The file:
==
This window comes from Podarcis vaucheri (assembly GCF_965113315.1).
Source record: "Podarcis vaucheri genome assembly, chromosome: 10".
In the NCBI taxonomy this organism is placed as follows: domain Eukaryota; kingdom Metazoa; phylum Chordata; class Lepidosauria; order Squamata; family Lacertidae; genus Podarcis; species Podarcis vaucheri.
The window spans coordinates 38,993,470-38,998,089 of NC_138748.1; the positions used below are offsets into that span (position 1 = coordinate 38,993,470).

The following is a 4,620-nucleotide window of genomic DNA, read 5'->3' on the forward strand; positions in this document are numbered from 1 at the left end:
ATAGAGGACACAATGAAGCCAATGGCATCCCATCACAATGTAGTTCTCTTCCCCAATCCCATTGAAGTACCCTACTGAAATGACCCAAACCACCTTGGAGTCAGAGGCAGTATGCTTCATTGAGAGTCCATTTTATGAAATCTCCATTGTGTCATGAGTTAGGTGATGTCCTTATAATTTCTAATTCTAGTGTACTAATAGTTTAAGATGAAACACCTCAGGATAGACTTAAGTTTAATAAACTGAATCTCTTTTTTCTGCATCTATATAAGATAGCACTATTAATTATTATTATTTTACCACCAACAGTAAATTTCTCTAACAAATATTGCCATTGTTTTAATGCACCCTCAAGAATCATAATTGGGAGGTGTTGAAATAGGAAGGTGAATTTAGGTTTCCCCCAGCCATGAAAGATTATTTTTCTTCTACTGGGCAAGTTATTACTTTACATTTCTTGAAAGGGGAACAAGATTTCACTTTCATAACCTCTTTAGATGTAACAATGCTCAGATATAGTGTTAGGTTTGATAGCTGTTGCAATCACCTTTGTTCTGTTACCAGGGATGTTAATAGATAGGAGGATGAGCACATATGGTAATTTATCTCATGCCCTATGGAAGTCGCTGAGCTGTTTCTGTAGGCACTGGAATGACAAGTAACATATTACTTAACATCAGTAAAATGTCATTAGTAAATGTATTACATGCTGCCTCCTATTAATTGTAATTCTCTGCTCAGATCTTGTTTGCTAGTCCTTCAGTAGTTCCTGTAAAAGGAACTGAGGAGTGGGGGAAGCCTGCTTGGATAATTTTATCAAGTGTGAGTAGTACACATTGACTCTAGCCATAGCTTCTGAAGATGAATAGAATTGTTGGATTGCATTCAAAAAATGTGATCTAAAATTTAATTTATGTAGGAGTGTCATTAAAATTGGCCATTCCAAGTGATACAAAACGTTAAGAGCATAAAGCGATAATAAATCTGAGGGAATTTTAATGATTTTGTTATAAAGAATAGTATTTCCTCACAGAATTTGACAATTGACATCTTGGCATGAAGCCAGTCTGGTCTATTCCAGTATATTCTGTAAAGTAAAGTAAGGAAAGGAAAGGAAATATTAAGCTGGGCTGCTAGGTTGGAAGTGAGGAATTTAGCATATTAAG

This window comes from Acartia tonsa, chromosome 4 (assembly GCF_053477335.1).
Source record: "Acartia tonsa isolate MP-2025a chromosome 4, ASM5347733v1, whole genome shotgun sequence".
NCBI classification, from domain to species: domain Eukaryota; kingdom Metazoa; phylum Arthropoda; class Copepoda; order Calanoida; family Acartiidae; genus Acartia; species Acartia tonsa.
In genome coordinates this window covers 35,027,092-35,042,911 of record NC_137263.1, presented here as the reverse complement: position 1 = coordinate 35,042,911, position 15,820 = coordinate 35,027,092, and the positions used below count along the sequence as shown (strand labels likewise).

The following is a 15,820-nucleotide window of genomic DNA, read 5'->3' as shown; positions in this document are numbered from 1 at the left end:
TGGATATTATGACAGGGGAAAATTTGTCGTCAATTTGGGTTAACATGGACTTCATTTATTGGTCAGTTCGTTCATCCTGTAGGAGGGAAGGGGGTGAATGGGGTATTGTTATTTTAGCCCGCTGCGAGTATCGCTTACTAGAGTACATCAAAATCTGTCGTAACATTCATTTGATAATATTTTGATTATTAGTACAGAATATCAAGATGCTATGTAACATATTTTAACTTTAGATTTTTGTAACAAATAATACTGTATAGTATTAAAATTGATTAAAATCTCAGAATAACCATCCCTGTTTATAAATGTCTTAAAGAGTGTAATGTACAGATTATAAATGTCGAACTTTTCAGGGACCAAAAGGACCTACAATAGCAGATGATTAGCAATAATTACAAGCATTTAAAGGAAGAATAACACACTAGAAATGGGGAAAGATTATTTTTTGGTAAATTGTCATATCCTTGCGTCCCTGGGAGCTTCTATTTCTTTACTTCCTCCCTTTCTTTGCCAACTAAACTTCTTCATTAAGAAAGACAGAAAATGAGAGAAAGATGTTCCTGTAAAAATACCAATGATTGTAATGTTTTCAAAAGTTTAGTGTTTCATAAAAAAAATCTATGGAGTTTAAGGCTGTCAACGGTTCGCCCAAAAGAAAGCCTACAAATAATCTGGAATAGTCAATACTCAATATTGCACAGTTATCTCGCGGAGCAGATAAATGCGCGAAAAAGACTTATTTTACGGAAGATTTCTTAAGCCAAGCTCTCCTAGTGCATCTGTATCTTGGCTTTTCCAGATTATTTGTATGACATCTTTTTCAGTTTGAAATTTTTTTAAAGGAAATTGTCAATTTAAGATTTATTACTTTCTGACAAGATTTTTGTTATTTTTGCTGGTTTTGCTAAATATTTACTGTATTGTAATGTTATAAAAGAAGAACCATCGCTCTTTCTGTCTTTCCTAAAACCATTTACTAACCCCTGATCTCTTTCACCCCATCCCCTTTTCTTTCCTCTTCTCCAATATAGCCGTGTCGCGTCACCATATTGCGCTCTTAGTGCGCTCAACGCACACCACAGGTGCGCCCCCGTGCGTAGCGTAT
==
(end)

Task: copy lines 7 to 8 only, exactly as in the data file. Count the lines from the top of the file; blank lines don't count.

This window comes from Acartia tonsa, chromosome 4 (assembly GCF_053477335.1).
Source record: "Acartia tonsa isolate MP-2025a chromosome 4, ASM5347733v1, whole genome shotgun sequence".